Function           ***!***::CConstants::operator=+454e1f
Allocation type    Heap allocation(s)
Heap handle        0x035f0000
Allocation Count   4505839 allocation(s)
Allocation Size    147.00 MBytes
Leak Probability   94% 

Moreover DebugDiag shows the callstack:

Call stack sample 1

Allocation Time   00:05:15 since tracking started
Allocation Size   96 Bytes

Function   Source   Destination
***!*******::CConstants::operator=+454e1f
***!*******::CConstants::operator=+454e1f
***!*******::C***::Simulate+26d
***!*******::Internal::***Exception_ErrorDescriptionByID+4fa      0xD4FB8155
***!*******::CStatistics::operator=+4c
***!*******::COptIIS::operator=+f6
0x37CC474
***!Ordinal17+f00
***!*******::CConstants::operator=+5967b
***!*******::CConstants::operator=+598ce
ntdll!ZwQueryInformationProcess+c
***!*******::CConstants::operator=+454e1f
***!*******::CConstants::operator=+454e1f
***!*******::CConstants::operator=+454e1f
***!*******::CConstants::operator=+454e1f
***!*******::CStatistics::operator=+4c
0x37C574D
0x37FA917
clr!CallDescrWorker+33
clr!CallDescrWorkerWithHandler+8e      clr!CallDescrWorker
clr!MethodDesc::CallDescr+194      clr!CallDescrWorkerWithHandler
clr!MethodDesc::CallTargetWorker+21      clr!MethodDesc::CallDescr
clr!MethodDescCallSite::Call+1c      clr!MethodDesc::CallTargetWorker
clr!operator delete[]+41
clr!operator delete[]+41
clr!AppDomain::SetFriendlyName+16c      clr!operator delete[]
clr!CrstBase::AcquirePreempLock+33
clr!CrstBase::AcquirePreempLock+33
clr!EEStartupHelper+9a3
clr!EEStartupHelper+9a3
clr!EEStartup+52      clr!EEStartupHelper
mscoreei!_CorExeMain+38
mscoree!ShellShim__CorExeMain+99
mscoree!_CorExeMain_Exported+8      mscoree!ShellShim__CorExeMain
kernel32!BaseProcessStart+23


So the leak is found and software vendors were notified, hopefully the leak will be fixed soon.

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Tags: , | Categories: .NET Posted by oleksii on 12/20/2010 10:09 PM | Comments (0)

NuGet package manager is a free open source package management system that allows developers to add, remove and update references to 3rd party libraries in .NET projects. It also can update .config files to reflect changes in references. One usually needs to be connected to the internet, as NuGet is linked to Microsoft online centralized package storage. A package is a set of data and metadata files that are needed for 3rd party library or tool integration.

NuGet uses Powershell console and Microsoft Visual Studio 2010 (Powershell needs to be installed separately, here is the link).

Okay, that’s basic theory. Let’s start doing some work! As a sample, I will be adding references to a CHB.Container, which is a small Inversion of Control project that I am using within my solution. The base IoC container I will be using is Castle Windsor. This is due to a number of reasons that go beyond the topic of this post. So, theoretically, without NuGet I will be doing the following steps:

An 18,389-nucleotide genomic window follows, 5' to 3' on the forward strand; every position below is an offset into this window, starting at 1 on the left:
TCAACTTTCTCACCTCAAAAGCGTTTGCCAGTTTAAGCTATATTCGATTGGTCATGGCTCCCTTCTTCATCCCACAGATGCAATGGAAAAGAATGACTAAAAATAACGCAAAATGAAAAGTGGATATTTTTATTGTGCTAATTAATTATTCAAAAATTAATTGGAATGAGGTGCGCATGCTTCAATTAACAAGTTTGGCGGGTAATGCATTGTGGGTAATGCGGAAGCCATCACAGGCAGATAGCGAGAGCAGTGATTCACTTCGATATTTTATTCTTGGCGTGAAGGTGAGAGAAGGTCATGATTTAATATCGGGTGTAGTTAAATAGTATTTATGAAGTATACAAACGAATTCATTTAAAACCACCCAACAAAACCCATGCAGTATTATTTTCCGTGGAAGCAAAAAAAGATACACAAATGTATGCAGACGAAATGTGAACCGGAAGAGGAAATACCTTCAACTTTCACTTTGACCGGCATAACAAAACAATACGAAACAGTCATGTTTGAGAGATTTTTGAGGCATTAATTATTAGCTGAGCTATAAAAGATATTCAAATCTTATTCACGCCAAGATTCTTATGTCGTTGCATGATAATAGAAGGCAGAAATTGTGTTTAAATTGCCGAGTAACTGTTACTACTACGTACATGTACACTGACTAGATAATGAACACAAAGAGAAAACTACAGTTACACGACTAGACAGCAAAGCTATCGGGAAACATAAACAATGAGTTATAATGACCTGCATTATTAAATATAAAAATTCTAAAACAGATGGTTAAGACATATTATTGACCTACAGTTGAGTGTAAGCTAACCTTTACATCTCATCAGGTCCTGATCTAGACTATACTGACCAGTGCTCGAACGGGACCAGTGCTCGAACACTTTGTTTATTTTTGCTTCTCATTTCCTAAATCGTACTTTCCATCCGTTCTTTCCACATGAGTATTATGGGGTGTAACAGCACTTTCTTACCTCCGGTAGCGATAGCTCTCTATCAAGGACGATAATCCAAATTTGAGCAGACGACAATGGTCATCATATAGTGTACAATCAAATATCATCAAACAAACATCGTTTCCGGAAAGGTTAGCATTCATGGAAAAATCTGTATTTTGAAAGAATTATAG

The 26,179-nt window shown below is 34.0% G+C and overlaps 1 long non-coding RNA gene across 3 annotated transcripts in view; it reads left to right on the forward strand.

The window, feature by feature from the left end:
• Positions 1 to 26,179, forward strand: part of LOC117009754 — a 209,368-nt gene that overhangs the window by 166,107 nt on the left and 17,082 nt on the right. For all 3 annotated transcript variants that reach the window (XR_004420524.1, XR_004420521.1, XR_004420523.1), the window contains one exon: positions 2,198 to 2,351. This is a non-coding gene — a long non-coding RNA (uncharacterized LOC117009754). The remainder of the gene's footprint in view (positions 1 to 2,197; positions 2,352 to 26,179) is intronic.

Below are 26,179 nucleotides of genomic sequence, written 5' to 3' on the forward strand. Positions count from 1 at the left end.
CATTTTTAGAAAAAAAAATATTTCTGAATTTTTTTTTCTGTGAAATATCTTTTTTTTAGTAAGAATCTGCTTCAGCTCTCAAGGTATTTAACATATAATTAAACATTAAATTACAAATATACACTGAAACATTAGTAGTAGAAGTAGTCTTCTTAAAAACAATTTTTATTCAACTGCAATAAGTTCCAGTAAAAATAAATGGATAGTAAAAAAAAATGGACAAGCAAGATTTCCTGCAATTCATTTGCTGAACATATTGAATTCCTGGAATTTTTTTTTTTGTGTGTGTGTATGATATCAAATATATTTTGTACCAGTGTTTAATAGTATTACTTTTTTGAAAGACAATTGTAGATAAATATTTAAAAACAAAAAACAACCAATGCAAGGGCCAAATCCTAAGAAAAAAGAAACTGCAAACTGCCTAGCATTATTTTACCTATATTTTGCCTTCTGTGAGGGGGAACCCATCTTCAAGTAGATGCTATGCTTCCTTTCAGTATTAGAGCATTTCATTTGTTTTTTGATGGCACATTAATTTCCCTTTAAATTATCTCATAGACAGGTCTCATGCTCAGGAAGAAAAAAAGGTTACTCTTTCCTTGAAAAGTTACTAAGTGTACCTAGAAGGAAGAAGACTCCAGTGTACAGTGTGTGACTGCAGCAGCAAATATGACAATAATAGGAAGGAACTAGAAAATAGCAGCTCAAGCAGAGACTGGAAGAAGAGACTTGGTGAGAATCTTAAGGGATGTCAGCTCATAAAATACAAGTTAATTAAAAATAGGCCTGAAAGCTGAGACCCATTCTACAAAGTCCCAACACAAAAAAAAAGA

2. Unzip the files
3. Do the security checks
4. Find libraries that target proper .NET
5. Copy files to some resource folder in the solution
6. In the CHB.Container project add references to Castle.Core.dll and Castle.Windsor.dll from location defined in step 5

Seems to be easy, erm? Let’s see how I can make a shortcut.

To kick off with NuGet I go to Tools > Extension Manager in MS VS 2010. Then, I search for NuGet in the online gallery, download and install it. After the VS restart, I can begin useing the package manager.

So far so good. Now, let's add references to CHB.Container. I will perform these steps:

1. Open Package Manager Console from View -> Other Windows
2. Select CHB.Container as a default project
3. Type install-package Castle.Windsor in the console window

Hint: IntelliSense can be used with TAB key. Try pressing TAB after install-package and see the whole list of available packages.

The output will look something like this:

PM > Install-Package Castle.Windsor'Castle.Core (= 2.5.2)' not installed. Attempting to retrieve dependency from source...DoneSuccessfully installed 'Castle.Core 2.5.2'Successfully installed 'Castle.Windsor 2.5.2'Successfully added 'Castle.Core 2.5.2' to CHB.ContainerSuccessfully added 'Castle.Windsor 2.5.2' to CHB.Container`

All the needed references were added and the project is ready to rock!

Hint: to uninstall the package use uninstall-package command.

Lastly, a few considerations:

• Screencasts can be found in the Getting Started section on the official website.
• NuGet downloads the whole package, whereas just a few files are used. In my sample solution I am using NHibernate, FluentNHibernate, log4net and Castle Windsor and the total package folder weight climbs just a few inches above 61 MB, which is, of course, a lot to be sent to a repository.
• It is a new project, do expect to catch some small bugs here and there

Summary
NuGet is a package management system that simplifies developer’s life. Even though it has some drawbacks, it really saves much time. Use it!